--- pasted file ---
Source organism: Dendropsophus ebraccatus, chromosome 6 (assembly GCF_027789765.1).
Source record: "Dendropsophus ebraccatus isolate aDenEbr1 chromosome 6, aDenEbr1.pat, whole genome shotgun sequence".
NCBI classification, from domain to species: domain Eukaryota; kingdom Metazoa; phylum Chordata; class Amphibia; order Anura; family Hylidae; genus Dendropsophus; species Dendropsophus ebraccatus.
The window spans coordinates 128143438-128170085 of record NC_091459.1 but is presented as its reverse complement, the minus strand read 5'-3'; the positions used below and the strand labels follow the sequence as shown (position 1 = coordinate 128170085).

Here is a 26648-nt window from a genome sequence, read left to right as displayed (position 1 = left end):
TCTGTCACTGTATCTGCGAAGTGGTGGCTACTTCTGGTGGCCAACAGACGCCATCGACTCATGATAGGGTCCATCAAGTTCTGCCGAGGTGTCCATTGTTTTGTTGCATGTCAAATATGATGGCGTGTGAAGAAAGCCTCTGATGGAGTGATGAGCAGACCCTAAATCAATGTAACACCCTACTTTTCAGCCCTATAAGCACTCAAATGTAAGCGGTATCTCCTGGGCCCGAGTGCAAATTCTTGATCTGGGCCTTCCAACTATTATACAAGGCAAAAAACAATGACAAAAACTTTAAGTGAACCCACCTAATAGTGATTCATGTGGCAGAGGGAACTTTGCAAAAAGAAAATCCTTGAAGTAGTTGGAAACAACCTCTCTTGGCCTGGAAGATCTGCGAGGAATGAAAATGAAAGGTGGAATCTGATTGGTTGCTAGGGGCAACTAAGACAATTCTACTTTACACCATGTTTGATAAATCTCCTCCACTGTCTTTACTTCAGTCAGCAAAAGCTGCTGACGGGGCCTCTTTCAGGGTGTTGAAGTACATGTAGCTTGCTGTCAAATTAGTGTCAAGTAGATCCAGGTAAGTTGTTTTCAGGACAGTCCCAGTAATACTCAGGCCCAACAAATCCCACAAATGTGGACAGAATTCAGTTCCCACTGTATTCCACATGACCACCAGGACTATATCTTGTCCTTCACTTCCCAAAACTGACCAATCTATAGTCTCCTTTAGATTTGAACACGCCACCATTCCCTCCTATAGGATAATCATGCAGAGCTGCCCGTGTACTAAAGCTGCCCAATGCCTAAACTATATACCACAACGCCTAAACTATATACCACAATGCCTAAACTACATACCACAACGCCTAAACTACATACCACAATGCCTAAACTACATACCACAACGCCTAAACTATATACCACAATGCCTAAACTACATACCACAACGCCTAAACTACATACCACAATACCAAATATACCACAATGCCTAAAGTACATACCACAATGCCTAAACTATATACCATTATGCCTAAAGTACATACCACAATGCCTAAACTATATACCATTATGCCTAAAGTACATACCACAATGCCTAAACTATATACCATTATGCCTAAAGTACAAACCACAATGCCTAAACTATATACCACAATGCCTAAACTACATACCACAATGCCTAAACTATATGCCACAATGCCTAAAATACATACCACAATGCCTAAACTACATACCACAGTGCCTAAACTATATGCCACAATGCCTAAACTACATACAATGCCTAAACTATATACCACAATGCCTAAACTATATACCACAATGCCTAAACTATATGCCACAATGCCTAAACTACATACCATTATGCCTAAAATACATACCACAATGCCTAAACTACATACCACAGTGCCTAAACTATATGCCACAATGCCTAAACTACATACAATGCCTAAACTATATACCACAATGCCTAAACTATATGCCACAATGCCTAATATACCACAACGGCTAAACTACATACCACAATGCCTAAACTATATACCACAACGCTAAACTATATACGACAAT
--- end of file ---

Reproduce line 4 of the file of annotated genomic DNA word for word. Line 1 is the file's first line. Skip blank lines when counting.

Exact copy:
The window spans coordinates 128143438-128170085 of record NC_091459.1 but is presented as its reverse complement, the minus strand read 5'-3'; the positions used below and the strand labels follow the sequence as shown (position 1 = coordinate 128170085).